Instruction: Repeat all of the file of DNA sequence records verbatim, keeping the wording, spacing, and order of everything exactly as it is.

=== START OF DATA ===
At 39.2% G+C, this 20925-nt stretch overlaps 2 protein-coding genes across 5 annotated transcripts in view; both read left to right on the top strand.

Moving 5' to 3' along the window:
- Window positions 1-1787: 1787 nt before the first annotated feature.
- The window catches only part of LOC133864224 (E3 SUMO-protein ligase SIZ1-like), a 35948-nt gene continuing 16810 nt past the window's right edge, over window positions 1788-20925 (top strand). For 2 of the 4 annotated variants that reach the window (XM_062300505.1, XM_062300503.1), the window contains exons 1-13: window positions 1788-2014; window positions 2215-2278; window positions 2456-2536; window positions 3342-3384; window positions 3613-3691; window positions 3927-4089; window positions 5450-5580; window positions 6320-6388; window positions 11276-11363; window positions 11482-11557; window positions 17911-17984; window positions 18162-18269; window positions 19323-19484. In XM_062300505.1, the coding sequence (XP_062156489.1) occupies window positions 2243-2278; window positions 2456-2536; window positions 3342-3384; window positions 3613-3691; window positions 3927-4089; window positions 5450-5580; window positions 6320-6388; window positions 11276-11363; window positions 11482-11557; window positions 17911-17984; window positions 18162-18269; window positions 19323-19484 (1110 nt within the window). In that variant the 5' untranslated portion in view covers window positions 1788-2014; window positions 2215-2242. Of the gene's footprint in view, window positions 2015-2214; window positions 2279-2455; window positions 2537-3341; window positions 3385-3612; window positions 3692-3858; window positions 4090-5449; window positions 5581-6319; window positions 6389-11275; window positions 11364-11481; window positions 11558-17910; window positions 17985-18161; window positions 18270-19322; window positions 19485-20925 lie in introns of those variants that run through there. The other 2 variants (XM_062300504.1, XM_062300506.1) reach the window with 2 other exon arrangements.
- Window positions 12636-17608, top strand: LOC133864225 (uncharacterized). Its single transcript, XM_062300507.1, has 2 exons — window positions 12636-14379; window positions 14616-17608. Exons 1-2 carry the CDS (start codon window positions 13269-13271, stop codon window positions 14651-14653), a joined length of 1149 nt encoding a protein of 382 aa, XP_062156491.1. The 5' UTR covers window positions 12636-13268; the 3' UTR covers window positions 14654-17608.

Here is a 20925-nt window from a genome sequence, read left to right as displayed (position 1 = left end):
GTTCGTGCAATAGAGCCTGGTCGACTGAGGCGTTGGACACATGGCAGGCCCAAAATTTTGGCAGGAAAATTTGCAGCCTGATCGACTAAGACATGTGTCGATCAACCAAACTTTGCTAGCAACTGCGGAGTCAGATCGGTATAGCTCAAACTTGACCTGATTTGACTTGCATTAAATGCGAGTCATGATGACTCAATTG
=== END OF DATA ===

At 39.2% G+C, this 20925-nt stretch overlaps 2 protein-coding genes across 5 annotated transcripts in view; both read left to right on the top strand.

Moving 5' to 3' along the window:
- Window positions 1-1787: 1787 nt before the first annotated feature.
- The window catches only part of LOC133864224 (E3 SUMO-protein ligase SIZ1-like), a 35948-nt gene continuing 16810 nt past the window's right edge, over window positions 1788-20925 (top strand). For 2 of the 4 annotated variants that reach the window (XM_062300505.1, XM_062300503.1), the window contains exons 1-13: window positions 1788-2014; window positions 2215-2278; window positions 2456-2536; window positions 3342-3384; window positions 3613-3691; window positions 3927-4089; window positions 5450-5580; window positions 6320-6388; window positions 11276-11363; window positions 11482-11557; window positions 17911-17984; window positions 18162-18269; window positions 19323-19484. In XM_062300505.1, the coding sequence (XP_062156489.1) occupies window positions 2243-2278; window positions 2456-2536; window positions 3342-3384; window positions 3613-3691; window positions 3927-4089; window positions 5450-5580; window positions 6320-6388; window positions 11276-11363; window positions 11482-11557; window positions 17911-17984; window positions 18162-18269; window positions 19323-19484 (1110 nt within the window). In that variant the 5' untranslated portion in view covers window positions 1788-2014; window positions 2215-2242. Of the gene's footprint in view, window positions 2015-2214; window positions 2279-2455; window positions 2537-3341; window positions 3385-3612; window positions 3692-3858; window positions 4090-5449; window positions 5581-6319; window positions 6389-11275; window positions 11364-11481; window positions 11558-17910; window positions 17985-18161; window positions 18270-19322; window positions 19485-20925 lie in introns of those variants that run through there. The other 2 variants (XM_062300504.1, XM_062300506.1) reach the window with 2 other exon arrangements.
- Window positions 12636-17608, top strand: LOC133864225 (uncharacterized). Its single transcript, XM_062300507.1, has 2 exons — window positions 12636-14379; window positions 14616-17608. Exons 1-2 carry the CDS (start codon window positions 13269-13271, stop codon window positions 14651-14653), a joined length of 1149 nt encoding a protein of 382 aa, XP_062156491.1. The 5' UTR covers window positions 12636-13268; the 3' UTR covers window positions 14654-17608.

Here is a 20925-nt window from a genome sequence, read left to right as displayed (position 1 = left end):
GTTCGTGCAATAGAGCCTGGTCGACTGAGGCGTTGGACACATGGCAGGCCCAAAATTTTGGCAGGAAAATTTGCAGCCTGATCGACTAAGACATGTGTCGATCAACCAAACTTTGCTAGCAACTGCGGAGTCAGATCGGTATAGCTCAAACTTGACCTGATTTGACTTGCATTAAATGCGAGTCATGATGACTCAATTG